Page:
Determined to take down online child predators, the online platform Bark’s Special Projects Team undertook a 10-month quest. That mission shows how 37-year-old Roo Powell, Bark’s Head of Creative and a mom posing as an 11-year-old, went undercover as “Bailey.” Within seven seconds of Bailey’s profile going live, predators made contact.
The Stalking of Innocence
In 2019, Bark’s creative team posted an article on Medium about this project, which will be released this year via the documentary Project Stonefish. The article went viral. Currently, a nine-minute preview (below) serves as a follow-up to that post.
Titania Jordan, Bark’s Chief Parenting Officer, is hopeful both the article and documentary will raise awareness about just how pervasive online predators are.
“This is absolutely something that can happen to your child, in a matter of moments, even if their accounts are private,” she tells Parentology. “You’d have no idea unless they told you or you found out by using a monitoring service.”
The internet has opened a vast door to child predators, something Jordan believes society is ill-equipped to deal with. “Nobody wants to talk about sex and child molesters, but if we don’t, it’s something that will continue to live behind the veil in secret,” she explains.
What Powell Learned as an 11-Year-Old
Powell doesn’t believe you have to be a parent to be affected by the work she does. As a mother, though, “Sometimes I’m playing the part of a persona who is the same age as one of my children,” she tells Parentology, which makes her compartmentalize her emotions. “I’m often putting on the same clothes [when playing an undercover character] I might buy for my daughter, and that can really throw me for a loop.”
Her work definitely strengthens her resolve to keep an open dialogue with her children. “If I was a teenager and I had been manipulated and abused by an adult online, I would have been too afraid to tell anyone,” Powell says. “My fear now is that what I’ve described is exactly what’s happening to kids all over.” This is part of the reason she strives to be the type of mom that her kids know they can always come to, no matter what.
Powell says parents and guardians are the best lines of defense when it comes to online child sex abuse. “My biggest hope is that we’re spreading awareness and parents feel empowered to not only take action, but to have open conversations with their children about the dangers we see online.” Something Bark works tirelessly to do.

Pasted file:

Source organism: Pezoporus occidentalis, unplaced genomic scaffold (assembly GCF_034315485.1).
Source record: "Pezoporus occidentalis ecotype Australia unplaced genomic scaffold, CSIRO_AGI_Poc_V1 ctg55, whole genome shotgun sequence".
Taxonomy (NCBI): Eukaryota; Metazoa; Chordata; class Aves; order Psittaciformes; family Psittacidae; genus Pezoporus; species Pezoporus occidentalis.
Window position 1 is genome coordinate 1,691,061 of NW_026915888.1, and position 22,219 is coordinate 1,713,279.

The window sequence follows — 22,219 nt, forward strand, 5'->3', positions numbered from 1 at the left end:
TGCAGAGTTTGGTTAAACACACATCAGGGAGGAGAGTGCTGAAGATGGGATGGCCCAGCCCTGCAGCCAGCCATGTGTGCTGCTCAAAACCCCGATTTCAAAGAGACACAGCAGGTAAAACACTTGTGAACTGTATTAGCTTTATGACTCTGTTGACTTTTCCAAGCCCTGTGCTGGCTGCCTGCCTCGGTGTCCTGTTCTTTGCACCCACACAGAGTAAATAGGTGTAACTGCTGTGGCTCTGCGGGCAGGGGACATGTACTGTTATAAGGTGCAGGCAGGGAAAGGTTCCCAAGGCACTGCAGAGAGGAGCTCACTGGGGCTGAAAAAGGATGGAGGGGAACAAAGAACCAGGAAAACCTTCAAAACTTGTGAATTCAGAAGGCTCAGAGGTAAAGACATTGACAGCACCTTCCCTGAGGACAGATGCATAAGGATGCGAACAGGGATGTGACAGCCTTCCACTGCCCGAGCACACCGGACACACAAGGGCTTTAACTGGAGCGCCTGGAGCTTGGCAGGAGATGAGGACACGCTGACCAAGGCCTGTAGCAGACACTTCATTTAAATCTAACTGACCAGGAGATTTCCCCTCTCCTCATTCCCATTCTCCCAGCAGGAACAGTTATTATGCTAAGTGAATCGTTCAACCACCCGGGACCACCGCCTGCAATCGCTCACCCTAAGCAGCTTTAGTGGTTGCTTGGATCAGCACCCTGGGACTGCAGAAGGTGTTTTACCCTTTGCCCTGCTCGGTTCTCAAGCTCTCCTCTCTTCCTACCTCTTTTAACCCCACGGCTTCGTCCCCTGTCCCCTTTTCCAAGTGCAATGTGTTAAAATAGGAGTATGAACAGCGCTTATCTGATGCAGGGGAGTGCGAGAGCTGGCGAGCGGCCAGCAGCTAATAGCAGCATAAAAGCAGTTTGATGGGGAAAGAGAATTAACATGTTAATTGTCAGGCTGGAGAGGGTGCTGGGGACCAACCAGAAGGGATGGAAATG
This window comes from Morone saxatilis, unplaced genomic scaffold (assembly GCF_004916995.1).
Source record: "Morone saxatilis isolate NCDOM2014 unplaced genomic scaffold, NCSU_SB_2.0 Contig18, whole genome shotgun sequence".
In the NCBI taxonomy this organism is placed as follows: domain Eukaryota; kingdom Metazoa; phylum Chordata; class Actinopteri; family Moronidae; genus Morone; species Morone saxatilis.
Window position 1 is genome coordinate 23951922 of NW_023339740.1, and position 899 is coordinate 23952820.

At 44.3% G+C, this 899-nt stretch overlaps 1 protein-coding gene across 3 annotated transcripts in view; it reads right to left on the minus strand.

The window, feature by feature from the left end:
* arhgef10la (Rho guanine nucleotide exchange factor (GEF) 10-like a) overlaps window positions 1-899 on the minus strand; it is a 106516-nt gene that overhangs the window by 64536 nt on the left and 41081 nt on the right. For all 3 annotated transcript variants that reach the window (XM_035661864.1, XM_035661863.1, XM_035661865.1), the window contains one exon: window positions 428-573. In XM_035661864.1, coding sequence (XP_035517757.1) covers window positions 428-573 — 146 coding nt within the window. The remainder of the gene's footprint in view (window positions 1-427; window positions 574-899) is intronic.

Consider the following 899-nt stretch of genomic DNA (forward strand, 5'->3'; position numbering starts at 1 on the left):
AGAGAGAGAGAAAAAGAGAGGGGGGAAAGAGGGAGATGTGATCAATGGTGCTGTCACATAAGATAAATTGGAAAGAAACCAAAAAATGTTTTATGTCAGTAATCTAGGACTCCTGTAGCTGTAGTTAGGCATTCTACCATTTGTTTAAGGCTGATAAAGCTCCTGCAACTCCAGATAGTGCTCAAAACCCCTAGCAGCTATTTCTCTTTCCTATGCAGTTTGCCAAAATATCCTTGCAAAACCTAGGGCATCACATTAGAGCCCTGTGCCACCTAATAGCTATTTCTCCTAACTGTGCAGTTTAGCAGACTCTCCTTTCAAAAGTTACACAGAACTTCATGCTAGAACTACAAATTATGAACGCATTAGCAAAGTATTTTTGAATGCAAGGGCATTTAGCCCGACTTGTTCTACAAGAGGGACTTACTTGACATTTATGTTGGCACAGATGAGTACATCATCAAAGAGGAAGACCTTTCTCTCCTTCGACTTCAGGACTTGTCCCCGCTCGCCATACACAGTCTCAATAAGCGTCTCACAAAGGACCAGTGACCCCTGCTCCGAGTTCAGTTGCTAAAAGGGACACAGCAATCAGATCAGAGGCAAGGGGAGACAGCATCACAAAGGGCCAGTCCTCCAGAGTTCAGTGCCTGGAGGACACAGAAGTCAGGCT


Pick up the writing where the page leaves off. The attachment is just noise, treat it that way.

The News Is Not All Bad
Jordan hopes parents who watch Bark’s videos will not just feel shocked, but will have better insight into what their children face online and come away empowered to make decisions around online safety.
This summer, Bark will release the full-length documentary, with its strong focus on parenting in the tech world.
“The film covers the dynamics of raising a child in a world where both parents and children are uber connected,” Jordan says. The film promises to offer insights into mental health concerns and what platforms are doing about bullying and abuse. She says it will offer actionable steps to help parents navigate an increasingly online world.
Until then, Jordan says interested parents can check out Bark’s website for free tools and resources, or join the online Facebook parenting group Parenting in a Tech World, which offers parents ways to connect with one another to discuss the problems facing today’s kids.
As Powell wrote in Medium, “Knowing the pervasiveness of predation on the internet isn’t a burden. Not really. It’s a gift. One that helps us turn the tables on abusers. Our work has resulted in arrests of people who have shown the propensity and willingness to harm children. Technology has changed and so too have the methods by which predators find, communicate with, and harm children. If they can use technology to abuse children, we can use the same technology to help stop their crimes.”